In an early morning meeting this week a California Department of Transportation officials updated a crowd of Newport Beach business owners, residents, city staff, and a group of local high school students about a number of projects.
CalTrans Director Laurie Berman was the guest speaker at Thursday morning’s Chamber of Commerce Wake Up! Newport event at the main Library’s Friend’s Room. The crowd of about 75 people included a group of students from Newport Harbor High School’s DECA Club, a career and technical nonprofit group.
Berman spoke about a number of projects CalTrans is currently or will be working on, including a local traffic signal upgrade planned for Pacific Coast Highway.
Many of the projects she mentioned were funded through Senate Bill 1, also known as the Road Repair and Accountability Act of 2017, or the “gas tax.”
The upcoming $24.1 million PCH project will stretch from Crystal Heights Drive in Newport to First Street in Seal Beach.
“This is going to be right here in Newport Beach,” Berman said.
They have started to study and work on the design for the synchronization and upgrade of the traffic signals, Berman said. It will also include curb ramps and upgraded drainage.
Since the design process takes time, work on the project should head through Newport in 2022.
This is one way they can address the challenges and provide some congestion relief, she noted.
Another big project that may impact Newport Beach drivers in their commute is the multi-modal I-5 North Coast Corridor Project, Berman said.
Asking how many people in the audience drive to San Diego “every now and then,” about one-third of the crowd raised their hands.
“How many of you use the 5? How many of you hate it?” She asked, eliciting some laughter.
She called I-5 a “hard working corridor,” as it heads through Los Angeles, Orange, and San Diego counties.
Along with the Federal Highway Administration and the San Diego Association of Governments, CalTrans proposes improvements to maintain or improve the existing and future traffic operations on the freeway from La Jolla Village Drive in San Diego to Harbor Drive in Oceanside/Camp Pendleton, extending approximately 27 miles along I-5. This stretch of the freeway is subject to extreme congestion that is projected to worsen in the next 40 years.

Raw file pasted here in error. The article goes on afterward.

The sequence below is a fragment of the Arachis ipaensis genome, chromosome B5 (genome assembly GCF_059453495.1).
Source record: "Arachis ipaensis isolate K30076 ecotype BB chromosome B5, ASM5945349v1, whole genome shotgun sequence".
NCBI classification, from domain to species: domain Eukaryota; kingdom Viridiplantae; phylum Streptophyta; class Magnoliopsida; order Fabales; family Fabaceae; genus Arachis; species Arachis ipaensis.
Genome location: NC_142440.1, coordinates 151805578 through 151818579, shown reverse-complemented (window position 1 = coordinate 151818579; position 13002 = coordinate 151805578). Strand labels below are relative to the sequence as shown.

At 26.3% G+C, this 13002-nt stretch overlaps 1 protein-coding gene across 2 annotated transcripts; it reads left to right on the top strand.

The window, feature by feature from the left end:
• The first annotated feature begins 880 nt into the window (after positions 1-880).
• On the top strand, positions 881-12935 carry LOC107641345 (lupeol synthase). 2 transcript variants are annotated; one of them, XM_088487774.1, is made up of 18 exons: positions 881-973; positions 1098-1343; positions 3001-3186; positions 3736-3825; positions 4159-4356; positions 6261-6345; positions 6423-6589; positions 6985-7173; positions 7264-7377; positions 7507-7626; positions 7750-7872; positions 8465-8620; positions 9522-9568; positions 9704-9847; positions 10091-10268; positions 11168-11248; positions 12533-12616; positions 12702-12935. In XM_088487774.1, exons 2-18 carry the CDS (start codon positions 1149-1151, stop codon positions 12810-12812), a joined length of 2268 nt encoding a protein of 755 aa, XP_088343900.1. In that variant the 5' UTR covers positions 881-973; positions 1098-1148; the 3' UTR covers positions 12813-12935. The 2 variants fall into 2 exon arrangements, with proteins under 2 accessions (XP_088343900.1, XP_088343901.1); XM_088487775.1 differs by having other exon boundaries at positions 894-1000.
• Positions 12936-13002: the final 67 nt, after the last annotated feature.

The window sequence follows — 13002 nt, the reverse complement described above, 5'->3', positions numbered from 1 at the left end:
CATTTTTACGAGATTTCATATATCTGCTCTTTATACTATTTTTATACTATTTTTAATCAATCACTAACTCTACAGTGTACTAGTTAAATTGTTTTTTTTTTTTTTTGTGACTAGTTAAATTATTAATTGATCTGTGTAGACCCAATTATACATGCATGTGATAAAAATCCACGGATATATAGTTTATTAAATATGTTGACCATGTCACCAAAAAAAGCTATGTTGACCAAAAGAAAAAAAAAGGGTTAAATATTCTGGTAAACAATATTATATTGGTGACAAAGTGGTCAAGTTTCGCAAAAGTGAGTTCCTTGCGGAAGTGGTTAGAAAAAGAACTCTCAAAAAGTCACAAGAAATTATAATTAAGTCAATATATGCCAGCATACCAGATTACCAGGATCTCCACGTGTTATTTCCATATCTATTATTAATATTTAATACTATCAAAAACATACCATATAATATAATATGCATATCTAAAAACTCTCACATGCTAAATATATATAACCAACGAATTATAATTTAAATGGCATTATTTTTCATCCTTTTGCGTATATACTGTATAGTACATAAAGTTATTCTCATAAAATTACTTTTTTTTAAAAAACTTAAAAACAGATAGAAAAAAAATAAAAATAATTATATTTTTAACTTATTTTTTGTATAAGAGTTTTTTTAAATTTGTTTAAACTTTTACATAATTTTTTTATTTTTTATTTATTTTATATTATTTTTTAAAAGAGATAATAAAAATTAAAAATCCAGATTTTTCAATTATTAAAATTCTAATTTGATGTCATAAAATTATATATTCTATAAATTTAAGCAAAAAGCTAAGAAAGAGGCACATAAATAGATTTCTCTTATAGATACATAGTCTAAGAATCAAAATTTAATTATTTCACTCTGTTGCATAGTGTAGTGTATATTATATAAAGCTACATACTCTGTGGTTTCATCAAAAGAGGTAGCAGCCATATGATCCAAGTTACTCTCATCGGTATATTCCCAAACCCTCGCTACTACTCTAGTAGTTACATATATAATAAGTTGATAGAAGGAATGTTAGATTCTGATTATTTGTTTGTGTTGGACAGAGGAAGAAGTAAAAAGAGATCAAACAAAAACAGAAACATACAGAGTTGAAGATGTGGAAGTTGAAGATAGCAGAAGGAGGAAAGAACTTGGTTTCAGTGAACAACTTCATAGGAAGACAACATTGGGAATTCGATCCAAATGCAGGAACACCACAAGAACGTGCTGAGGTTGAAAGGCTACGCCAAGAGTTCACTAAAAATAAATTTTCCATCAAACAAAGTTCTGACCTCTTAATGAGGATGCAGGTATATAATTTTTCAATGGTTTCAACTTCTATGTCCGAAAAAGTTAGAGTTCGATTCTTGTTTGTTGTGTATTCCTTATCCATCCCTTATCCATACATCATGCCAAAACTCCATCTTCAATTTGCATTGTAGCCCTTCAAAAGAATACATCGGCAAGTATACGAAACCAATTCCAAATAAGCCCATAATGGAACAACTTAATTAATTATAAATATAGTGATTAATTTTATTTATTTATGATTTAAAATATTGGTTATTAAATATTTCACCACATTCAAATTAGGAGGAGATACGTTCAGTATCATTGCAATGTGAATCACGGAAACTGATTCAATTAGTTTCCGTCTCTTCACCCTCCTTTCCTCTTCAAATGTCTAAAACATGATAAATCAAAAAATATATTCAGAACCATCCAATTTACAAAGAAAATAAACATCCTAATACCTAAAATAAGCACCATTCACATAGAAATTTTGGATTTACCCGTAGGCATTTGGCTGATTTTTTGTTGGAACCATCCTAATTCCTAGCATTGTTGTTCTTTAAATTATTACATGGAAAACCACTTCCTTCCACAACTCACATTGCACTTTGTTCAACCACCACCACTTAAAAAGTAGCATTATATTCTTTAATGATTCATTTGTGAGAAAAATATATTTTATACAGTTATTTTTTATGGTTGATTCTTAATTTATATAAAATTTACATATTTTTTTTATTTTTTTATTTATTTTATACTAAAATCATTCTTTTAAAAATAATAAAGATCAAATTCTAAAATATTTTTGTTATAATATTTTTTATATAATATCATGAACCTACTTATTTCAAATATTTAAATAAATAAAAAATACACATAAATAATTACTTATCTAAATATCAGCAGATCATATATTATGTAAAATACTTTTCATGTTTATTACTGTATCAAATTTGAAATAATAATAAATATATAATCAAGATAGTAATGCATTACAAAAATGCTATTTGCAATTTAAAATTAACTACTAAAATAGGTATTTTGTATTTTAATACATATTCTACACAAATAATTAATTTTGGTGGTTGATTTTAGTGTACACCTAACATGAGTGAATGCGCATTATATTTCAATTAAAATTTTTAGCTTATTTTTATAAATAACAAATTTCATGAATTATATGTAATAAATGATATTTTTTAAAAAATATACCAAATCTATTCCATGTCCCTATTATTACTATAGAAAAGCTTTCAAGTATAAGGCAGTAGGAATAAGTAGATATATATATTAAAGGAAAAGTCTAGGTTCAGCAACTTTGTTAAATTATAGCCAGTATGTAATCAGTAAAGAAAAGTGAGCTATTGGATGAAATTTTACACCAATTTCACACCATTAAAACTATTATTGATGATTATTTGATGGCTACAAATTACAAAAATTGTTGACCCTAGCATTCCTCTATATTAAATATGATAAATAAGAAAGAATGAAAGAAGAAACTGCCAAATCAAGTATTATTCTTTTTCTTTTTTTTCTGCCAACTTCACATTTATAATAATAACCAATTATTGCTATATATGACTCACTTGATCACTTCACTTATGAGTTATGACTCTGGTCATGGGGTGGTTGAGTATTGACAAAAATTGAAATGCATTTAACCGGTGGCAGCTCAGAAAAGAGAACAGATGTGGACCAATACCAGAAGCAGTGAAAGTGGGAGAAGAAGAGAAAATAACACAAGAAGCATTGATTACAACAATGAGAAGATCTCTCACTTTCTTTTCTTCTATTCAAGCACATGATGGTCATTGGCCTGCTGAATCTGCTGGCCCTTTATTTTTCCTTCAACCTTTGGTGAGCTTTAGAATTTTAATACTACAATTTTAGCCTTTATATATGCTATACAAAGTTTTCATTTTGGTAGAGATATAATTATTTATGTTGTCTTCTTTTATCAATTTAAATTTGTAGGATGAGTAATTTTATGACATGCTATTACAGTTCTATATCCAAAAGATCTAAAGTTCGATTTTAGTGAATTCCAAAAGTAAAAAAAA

This section of I-5, which includes the highly congested “golden triangle” (area between I-5, the 805, and La Jolla Village Drive), connects millions of locals and visitors to lagoons, beaches, businesses, universities and other schools, Camp Pendleton, and several communities, Berman explained.
The $6 billion multi-agency project includes carpool, auxiliary, and general-purpose lanes, new and wider bridges, ramp meters, noise barriers, railroad line improvements, pedestrian and bicycle paths and crossings, and more.
The project will also help restore, preserve, or protect several hundred acres of coastal habitat. The work will also include helping some of the lagoons improve tidal flow and overall health.
The challenge of getting a coastal permit, working with the California Coastal Commission, and getting the work done in an environmentally sensitive area with the lagoons, seemed insurmountable, Berman commented.
“We couldn’t just mitigate… and move on, we had to actually leave the coastline in better condition than we found it,” Berman said.
Ultimately, the overall health of the lagoons will be improved, she noted.
“The project demonstrates how multiple benefits can be achieved when you take a holistic approach to managing a transportation corridor which includes all modes of travel,” Berman said.
Construction started in November 2016 and is expected to finish in 2050.